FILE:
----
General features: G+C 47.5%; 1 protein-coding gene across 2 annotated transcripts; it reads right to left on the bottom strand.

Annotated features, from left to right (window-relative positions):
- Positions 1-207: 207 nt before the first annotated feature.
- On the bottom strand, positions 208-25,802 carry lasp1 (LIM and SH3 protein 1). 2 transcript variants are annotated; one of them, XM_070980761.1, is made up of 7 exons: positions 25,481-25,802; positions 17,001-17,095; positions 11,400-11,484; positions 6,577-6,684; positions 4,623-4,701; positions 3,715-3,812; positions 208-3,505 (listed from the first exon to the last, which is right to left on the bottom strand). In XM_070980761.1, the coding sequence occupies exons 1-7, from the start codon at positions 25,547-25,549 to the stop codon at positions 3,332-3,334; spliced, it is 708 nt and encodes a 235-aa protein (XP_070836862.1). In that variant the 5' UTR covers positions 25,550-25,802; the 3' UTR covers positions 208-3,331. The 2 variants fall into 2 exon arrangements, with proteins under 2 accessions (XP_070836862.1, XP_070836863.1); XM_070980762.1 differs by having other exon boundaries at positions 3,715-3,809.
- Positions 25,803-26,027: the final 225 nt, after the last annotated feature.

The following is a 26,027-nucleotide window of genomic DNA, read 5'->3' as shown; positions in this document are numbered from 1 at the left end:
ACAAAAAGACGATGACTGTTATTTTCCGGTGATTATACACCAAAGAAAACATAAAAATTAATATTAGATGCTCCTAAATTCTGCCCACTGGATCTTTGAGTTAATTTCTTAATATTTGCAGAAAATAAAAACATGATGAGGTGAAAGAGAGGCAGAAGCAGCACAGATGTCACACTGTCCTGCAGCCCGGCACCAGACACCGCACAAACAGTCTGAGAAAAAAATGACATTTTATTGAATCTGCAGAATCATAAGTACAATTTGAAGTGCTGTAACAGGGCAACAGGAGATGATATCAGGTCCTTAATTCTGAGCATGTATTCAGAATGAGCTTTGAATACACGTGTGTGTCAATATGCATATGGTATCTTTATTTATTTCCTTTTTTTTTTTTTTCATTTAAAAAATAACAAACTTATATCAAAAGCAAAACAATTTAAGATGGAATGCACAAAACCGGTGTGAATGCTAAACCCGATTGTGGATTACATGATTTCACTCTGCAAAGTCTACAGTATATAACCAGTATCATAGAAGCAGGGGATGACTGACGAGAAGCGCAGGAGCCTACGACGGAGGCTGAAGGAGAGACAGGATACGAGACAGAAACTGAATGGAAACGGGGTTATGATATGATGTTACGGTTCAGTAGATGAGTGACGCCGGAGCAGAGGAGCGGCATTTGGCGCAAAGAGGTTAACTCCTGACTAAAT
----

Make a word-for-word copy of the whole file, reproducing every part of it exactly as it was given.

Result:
General features: G+C 47.5%; 1 protein-coding gene across 2 annotated transcripts; it reads right to left on the bottom strand.

Annotated features, from left to right (window-relative positions):
- Positions 1-207: 207 nt before the first annotated feature.
- On the bottom strand, positions 208-25,802 carry lasp1 (LIM and SH3 protein 1). 2 transcript variants are annotated; one of them, XM_070980761.1, is made up of 7 exons: positions 25,481-25,802; positions 17,001-17,095; positions 11,400-11,484; positions 6,577-6,684; positions 4,623-4,701; positions 3,715-3,812; positions 208-3,505 (listed from the first exon to the last, which is right to left on the bottom strand). In XM_070980761.1, the coding sequence occupies exons 1-7, from the start codon at positions 25,547-25,549 to the stop codon at positions 3,332-3,334; spliced, it is 708 nt and encodes a 235-aa protein (XP_070836862.1). In that variant the 5' UTR covers positions 25,550-25,802; the 3' UTR covers positions 208-3,331. The 2 variants fall into 2 exon arrangements, with proteins under 2 accessions (XP_070836862.1, XP_070836863.1); XM_070980762.1 differs by having other exon boundaries at positions 3,715-3,809.
- Positions 25,803-26,027: the final 225 nt, after the last annotated feature.

The following is a 26,027-nucleotide window of genomic DNA, read 5'->3' as shown; positions in this document are numbered from 1 at the left end:
ACAAAAAGACGATGACTGTTATTTTCCGGTGATTATACACCAAAGAAAACATAAAAATTAATATTAGATGCTCCTAAATTCTGCCCACTGGATCTTTGAGTTAATTTCTTAATATTTGCAGAAAATAAAAACATGATGAGGTGAAAGAGAGGCAGAAGCAGCACAGATGTCACACTGTCCTGCAGCCCGGCACCAGACACCGCACAAACAGTCTGAGAAAAAAATGACATTTTATTGAATCTGCAGAATCATAAGTACAATTTGAAGTGCTGTAACAGGGCAACAGGAGATGATATCAGGTCCTTAATTCTGAGCATGTATTCAGAATGAGCTTTGAATACACGTGTGTGTCAATATGCATATGGTATCTTTATTTATTTCCTTTTTTTTTTTTTTCATTTAAAAAATAACAAACTTATATCAAAAGCAAAACAATTTAAGATGGAATGCACAAAACCGGTGTGAATGCTAAACCCGATTGTGGATTACATGATTTCACTCTGCAAAGTCTACAGTATATAACCAGTATCATAGAAGCAGGGGATGACTGACGAGAAGCGCAGGAGCCTACGACGGAGGCTGAAGGAGAGACAGGATACGAGACAGAAACTGAATGGAAACGGGGTTATGATATGATGTTACGGTTCAGTAGATGAGTGACGCCGGAGCAGAGGAGCGGCATTTGGCGCAAAGAGGTTAACTCCTGACTAAAT